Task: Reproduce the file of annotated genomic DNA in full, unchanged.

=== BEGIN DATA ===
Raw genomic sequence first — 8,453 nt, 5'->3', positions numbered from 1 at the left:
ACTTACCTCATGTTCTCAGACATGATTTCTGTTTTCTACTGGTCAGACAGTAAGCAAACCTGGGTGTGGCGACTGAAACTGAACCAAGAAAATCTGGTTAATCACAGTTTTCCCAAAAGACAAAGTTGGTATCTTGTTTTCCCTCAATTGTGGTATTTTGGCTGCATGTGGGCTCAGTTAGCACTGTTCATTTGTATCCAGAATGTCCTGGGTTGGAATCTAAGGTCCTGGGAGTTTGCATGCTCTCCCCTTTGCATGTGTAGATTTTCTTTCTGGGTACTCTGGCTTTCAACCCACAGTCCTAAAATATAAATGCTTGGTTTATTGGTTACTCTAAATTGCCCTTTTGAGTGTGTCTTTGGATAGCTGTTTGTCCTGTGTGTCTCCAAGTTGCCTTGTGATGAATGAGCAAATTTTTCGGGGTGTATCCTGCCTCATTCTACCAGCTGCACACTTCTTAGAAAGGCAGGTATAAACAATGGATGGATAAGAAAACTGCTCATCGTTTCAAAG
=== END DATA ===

Raw genomic sequence first — 8,453 nt, 5'->3', positions numbered from 1 at the left:
ACTTACCTCATGTTCTCAGACATGATTTCTGTTTTCTACTGGTCAGACAGTAAGCAAACCTGGGTGTGGCGACTGAAACTGAACCAAGAAAATCTGGTTAATCACAGTTTTCCCAAAAGACAAAGTTGGTATCTTGTTTTCCCTCAATTGTGGTATTTTGGCTGCATGTGGGCTCAGTTAGCACTGTTCATTTGTATCCAGAATGTCCTGGGTTGGAATCTAAGGTCCTGGGAGTTTGCATGCTCTCCCCTTTGCATGTGTAGATTTTCTTTCTGGGTACTCTGGCTTTCAACCCACAGTCCTAAAATATAAATGCTTGGTTTATTGGTTACTCTAAATTGCCCTTTTGAGTGTGTCTTTGGATAGCTGTTTGTCCTGTGTGTCTCCAAGTTGCCTTGTGATGAATGAGCAAATTTTTCGGGGTGTATCCTGCCTCATTCTACCAGCTGCACACTTCTTAGAAAGGCAGGTATAAACAATGGATGGATAAGAAAACTGCTCATCGTTTCAAAG